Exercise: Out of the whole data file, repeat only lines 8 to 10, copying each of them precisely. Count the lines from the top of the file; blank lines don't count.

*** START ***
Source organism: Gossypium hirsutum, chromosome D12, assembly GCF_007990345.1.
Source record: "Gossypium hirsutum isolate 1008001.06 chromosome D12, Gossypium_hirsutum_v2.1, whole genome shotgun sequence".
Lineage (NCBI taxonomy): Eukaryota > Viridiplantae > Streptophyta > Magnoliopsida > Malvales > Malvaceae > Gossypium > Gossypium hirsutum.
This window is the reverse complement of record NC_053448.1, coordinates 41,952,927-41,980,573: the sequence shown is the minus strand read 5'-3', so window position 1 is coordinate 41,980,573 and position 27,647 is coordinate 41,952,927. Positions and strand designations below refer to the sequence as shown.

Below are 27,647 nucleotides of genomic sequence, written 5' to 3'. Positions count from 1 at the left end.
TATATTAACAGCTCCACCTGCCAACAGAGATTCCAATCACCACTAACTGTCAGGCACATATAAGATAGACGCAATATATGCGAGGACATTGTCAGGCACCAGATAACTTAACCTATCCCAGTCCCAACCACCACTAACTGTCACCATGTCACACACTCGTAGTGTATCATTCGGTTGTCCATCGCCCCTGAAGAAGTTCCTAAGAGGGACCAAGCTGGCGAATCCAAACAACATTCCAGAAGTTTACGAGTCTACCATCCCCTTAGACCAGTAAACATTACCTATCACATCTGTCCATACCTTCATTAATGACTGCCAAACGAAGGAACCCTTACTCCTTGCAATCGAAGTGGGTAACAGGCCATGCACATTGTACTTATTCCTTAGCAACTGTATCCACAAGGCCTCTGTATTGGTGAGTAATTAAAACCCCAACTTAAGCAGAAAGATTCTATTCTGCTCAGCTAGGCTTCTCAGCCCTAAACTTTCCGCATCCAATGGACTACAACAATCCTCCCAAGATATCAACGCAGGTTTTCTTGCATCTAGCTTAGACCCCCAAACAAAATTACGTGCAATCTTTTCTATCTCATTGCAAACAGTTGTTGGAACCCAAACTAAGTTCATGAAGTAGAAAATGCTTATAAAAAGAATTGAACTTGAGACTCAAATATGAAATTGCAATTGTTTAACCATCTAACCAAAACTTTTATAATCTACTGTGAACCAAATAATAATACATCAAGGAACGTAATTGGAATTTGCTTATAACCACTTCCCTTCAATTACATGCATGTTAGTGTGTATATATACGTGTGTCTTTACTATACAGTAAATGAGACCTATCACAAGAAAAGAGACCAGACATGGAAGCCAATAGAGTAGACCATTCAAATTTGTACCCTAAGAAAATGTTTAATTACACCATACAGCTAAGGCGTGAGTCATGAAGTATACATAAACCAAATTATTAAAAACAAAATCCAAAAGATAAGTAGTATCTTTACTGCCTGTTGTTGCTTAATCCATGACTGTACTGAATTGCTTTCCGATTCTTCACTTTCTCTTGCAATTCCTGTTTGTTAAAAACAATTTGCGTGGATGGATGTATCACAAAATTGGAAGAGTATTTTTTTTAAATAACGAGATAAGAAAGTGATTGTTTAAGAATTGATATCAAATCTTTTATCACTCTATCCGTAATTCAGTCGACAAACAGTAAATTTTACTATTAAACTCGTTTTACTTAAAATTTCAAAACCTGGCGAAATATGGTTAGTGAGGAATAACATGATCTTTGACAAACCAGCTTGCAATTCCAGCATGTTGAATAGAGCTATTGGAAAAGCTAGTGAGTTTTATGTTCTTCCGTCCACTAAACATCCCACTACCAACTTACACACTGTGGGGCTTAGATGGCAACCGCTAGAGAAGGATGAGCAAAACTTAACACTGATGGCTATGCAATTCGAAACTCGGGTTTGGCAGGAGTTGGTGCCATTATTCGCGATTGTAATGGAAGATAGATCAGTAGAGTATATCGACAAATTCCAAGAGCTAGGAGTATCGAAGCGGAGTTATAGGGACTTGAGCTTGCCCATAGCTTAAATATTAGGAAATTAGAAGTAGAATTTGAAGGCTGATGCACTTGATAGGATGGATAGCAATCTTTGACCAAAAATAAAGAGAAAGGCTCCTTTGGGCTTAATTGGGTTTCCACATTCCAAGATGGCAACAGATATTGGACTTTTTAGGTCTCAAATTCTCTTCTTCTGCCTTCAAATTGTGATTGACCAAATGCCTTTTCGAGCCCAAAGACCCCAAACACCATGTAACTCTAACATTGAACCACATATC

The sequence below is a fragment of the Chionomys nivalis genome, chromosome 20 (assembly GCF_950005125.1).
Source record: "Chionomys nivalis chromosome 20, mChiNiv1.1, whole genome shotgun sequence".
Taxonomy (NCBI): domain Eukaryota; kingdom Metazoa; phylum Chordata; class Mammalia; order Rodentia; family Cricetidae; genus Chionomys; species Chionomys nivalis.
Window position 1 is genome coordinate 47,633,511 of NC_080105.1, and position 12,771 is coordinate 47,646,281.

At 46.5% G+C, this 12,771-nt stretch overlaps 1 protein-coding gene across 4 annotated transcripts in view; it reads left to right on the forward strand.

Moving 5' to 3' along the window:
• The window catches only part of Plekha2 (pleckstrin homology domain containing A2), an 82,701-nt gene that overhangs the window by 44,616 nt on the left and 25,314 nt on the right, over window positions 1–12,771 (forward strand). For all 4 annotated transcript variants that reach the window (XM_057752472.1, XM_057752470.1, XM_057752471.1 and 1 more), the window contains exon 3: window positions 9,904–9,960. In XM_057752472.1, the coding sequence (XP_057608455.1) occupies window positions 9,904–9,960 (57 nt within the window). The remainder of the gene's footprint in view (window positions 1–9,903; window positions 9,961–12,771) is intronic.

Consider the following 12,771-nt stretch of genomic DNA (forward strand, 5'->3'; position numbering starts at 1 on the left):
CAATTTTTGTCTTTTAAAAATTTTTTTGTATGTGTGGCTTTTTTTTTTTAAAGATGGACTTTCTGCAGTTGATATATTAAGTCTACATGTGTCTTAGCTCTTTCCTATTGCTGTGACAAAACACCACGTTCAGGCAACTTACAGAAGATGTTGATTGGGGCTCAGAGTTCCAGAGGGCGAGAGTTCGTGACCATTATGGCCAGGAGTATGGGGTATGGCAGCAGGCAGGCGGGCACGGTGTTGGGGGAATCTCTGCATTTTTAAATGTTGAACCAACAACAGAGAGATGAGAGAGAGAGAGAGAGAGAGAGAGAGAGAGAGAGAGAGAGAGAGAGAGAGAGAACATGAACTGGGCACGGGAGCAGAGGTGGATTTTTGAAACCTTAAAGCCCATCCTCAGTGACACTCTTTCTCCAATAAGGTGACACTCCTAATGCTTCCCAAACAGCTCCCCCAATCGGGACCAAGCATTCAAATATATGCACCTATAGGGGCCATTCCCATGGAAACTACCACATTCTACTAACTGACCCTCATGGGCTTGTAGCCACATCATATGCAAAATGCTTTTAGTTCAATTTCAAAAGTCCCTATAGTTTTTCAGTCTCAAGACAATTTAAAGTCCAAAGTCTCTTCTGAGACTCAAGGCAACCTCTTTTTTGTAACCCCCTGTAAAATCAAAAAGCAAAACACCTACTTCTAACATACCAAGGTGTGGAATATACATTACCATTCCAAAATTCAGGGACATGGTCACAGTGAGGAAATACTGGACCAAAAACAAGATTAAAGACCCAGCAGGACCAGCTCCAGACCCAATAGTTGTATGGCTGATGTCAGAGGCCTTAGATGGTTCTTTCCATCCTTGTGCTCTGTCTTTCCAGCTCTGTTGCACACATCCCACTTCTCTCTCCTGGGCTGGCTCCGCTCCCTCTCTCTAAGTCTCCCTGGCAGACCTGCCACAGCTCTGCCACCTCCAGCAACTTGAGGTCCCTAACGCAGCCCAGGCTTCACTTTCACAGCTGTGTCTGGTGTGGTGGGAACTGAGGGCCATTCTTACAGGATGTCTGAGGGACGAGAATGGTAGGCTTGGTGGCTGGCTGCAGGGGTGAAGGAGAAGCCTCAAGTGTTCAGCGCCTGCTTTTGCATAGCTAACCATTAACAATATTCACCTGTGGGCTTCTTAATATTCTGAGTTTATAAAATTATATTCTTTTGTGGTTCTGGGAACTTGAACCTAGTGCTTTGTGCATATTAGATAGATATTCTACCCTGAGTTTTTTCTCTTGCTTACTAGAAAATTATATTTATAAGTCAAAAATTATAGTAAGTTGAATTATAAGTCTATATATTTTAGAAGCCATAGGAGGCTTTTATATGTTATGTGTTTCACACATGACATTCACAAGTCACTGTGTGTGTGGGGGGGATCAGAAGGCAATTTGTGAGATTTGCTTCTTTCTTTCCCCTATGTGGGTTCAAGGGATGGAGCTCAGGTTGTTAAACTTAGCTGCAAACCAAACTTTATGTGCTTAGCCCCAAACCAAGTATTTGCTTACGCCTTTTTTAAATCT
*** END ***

Source record: "Chionomys nivalis chromosome 20, mChiNiv1.1, whole genome shotgun sequence".
Taxonomy (NCBI): domain Eukaryota; kingdom Metazoa; phylum Chordata; class Mammalia; order Rodentia; family Cricetidae; genus Chionomys; species Chionomys nivalis.
Window position 1 is genome coordinate 47,633,511 of NC_080105.1, and position 12,771 is coordinate 47,646,281.